Healthcare consumerism is no longer an “it will happen someday,” but a market reality. And signs are apparent that market power has shifted from the hospitals as the dominant seller controlling the relationship, to the healthcare consumer as the dominant buyer. Little has been written regarding this quite shift in the market, but it does add a layer of complexity to the task at hand for hospital marketers.
It’s no longer about the seller but the buyer.
In this kind of environment, the buyer is king and queen. It now comes down to brand, price, quality, experience, and engagement. Why, because all hospitals and health systems are the same. And you all brought this lack of market differentiation upon yourself with your cutesy, touchy-feely marketing and not providing meaningful proof points on why you. I am still amazed on the number of ways “we care about you” is said today, even considering the publicly available data that states otherwise.
The question needing to be answered is, what value does hospital or health system bring to physicians, consumers, and patients? That is the question at hand. And in a buyers’ market, it’s the only question you can answer successfully. A buyers’ market in many ways is about accountability to the consumers of your offerings regardless of the segment they may live.
To respond appropriately to a buyers’ market, hospital marketers need to change their approach and techniques dramatically.
Moving forward with seven ways to respond to a buyer’s market
1. Brand and competitive position.
Consumers and patients are ready for transparency and convenient technology-enabled access to care. Healthcare providers that are capable of identifying meeting these needs and how they want their healthcare needs met through technology focused on them will gain new patients and the next-generation of physicians.
2. Engage existing customers and patients.
An individual is only a patient 1/3rd of the time they come in contact with you. That is during the diagnosis, treatment and recovery phase. Pre and post this experience; they are a healthcare consumer, not a patient. So why then is it the only time one chooses to meaningfully engage them is during the period when they are a patient? Engaging the healthcare consumer on a continuous basis builds loyalty and importantly keeps them in the network, which has some pretty significant financial ramifications in a risk-based reimbursement model.
3. Engage the physicians.
No matter the payment model the hospital or health system still needs a physician or physician extender’s order to get anything done in a healthcare setting. That means engaging physicians in meaningful ways, using the methods, technology, and systems that will make their life easier, improve their productivity and protect or increase their income. An effective and efficient physician has more to do with the impact of cost and quality in the hospital than any other factor.
4. Improve the physician experience.
How hard is it for a physician or physician extender to practice medicine in your organization? Have you looked at the hassle factor that physician’s encounter when they try to get things done in the hospital setting? Understand how the physician experiences your organization at every touch-point they encounter the hospital. Understand their experiences overall from beginning to end, not just in an isolated segment. Fix what is broken, keep what is working. The more satisfying the experience, the better you will do financially.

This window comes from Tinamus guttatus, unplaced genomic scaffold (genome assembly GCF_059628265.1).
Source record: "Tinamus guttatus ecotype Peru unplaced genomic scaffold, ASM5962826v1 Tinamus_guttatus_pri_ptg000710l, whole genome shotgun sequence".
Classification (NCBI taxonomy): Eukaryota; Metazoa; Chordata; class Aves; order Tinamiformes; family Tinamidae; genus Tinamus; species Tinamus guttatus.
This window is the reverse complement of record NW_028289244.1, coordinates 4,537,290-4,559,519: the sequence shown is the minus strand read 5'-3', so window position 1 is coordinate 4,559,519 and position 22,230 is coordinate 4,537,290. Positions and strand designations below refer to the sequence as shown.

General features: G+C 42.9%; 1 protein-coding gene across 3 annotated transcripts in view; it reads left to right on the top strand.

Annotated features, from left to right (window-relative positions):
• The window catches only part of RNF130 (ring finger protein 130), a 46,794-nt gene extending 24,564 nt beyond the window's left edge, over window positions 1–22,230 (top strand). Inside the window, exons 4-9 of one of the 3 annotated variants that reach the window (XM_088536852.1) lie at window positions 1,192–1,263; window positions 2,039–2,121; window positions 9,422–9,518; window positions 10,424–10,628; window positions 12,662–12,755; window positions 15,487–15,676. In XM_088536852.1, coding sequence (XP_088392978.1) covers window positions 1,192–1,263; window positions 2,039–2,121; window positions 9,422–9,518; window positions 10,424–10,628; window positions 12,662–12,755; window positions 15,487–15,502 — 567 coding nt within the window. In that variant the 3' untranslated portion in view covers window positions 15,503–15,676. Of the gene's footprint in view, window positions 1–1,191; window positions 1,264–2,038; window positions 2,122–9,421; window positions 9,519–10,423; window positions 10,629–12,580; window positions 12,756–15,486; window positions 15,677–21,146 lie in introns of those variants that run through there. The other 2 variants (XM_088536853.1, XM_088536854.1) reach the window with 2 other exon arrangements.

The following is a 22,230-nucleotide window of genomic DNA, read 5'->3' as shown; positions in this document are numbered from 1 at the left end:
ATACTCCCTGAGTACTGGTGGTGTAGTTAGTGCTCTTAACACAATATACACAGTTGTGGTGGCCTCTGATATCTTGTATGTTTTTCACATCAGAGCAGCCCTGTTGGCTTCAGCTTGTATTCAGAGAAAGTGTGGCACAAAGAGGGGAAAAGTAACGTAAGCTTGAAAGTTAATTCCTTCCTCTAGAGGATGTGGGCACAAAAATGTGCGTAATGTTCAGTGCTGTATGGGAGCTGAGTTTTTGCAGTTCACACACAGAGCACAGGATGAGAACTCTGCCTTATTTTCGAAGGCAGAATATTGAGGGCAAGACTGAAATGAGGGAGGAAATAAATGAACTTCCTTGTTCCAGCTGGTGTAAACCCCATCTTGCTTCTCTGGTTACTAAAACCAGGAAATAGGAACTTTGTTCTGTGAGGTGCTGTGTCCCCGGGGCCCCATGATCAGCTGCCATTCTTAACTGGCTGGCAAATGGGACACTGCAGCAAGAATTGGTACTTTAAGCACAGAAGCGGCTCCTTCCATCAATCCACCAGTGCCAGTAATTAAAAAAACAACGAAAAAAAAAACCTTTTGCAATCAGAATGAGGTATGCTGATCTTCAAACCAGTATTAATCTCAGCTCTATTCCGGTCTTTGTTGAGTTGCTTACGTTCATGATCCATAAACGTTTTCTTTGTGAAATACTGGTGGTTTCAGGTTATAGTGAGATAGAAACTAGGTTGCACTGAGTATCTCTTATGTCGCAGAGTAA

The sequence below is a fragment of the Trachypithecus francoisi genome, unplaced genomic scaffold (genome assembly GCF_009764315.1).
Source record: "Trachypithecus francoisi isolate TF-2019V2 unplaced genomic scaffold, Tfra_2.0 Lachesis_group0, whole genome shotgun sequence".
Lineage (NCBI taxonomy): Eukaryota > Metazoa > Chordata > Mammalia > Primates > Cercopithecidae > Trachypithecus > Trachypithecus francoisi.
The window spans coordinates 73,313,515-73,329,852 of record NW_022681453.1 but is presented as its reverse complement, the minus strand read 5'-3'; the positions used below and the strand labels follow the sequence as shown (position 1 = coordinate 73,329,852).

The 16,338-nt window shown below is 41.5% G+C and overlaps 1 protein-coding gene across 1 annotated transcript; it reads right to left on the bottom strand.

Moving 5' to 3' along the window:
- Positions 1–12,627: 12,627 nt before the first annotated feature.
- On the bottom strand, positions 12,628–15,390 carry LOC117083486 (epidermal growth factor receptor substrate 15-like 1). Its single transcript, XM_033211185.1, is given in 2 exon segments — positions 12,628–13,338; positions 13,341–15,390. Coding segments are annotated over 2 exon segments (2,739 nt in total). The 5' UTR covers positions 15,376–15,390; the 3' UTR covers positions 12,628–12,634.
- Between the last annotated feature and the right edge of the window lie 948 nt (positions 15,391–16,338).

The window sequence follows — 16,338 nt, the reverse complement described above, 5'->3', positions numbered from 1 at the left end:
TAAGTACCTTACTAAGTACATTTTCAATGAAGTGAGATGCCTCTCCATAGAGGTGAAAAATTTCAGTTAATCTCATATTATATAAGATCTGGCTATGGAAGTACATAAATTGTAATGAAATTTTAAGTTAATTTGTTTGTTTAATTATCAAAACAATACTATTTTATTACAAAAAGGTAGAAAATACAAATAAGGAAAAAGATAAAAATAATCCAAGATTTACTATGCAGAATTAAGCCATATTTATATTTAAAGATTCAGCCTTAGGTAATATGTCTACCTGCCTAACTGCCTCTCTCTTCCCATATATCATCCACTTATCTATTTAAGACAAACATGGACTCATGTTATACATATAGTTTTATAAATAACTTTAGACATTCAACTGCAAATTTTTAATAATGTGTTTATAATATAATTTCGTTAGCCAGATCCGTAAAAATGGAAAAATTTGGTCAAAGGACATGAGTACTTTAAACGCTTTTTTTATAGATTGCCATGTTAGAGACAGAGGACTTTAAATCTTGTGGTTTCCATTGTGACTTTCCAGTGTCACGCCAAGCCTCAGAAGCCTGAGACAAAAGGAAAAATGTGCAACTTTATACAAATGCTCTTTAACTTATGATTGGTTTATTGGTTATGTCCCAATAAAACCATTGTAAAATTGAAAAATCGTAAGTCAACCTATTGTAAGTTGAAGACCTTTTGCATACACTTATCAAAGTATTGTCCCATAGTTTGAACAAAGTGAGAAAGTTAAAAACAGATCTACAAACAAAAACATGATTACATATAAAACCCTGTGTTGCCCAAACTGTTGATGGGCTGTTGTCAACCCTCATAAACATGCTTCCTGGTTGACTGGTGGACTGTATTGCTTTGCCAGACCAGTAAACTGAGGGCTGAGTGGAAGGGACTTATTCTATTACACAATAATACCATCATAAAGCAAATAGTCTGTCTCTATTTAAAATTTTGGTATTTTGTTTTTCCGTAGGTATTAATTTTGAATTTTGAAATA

5. Focus on the consumer/patient experience.
A healthcare provider's ability to deliver an experience that sets it apart in the eyes of its patients and potential patients from its competitors - traditional and non-traditional - serves to increase their loyalty to the brand. One needs to actively manage the customer experience in totality by understanding the customer's point of view. That is, all touch points internally and externally that a customer/patient comes in contact with which in turn creates the experience. Exceptional experience means gains in market share, brand awareness, and revenue.
6. Embrace retail healthcare.
Traditional ways of delivering healthcare will go by the wayside in many cases. Price convenience, access, and outcomes are the drivers in retail healthcare. Find the need, understand the consumer’s behavior drivers, design offering around the consumer not the hospital in a convenient location and price it appropriately and name it correctly. If you can't compete in the market in this way, the last one out can turn off the lights.
7. It’s an omnichannel world.
With the healthcare consumer living in an omnichannel world, turn to social media and influencer networks to engage, manage the experience, drive loyalty and referrals. As healthcare continues the evolution to a healthcare consumer dominated the semi-retail environment, social networking is a healthcare marketing channel that is underutilized and underperforms today and holds great potential. But, that takes healthcare marketing leadership, executive vision, and meaningful action.
Michael is a healthcare business, marketing, communications strategist and thought-leader. As an internationally followed healthcare strategy blogger, his blog, Healthcare Marketing Matters is read in 52 countries and listed on the 100 Top Healthcare Marketing Blogs, and Websites ranked at No. 3 on the list by Feedspot.com. Michael is a Fellow, American College of Healthcare Executives, Professional Certified Marketer, American Marketing Association. As an expert in digital marketing & social media with a Klout score of 64, Michael is in the top 10 percent of social media experts nationwide. Michael is an established influencer and inquires for strategic consulting engagements can be sent to firstname.lastname@example.org. Opinions expressed are my own.
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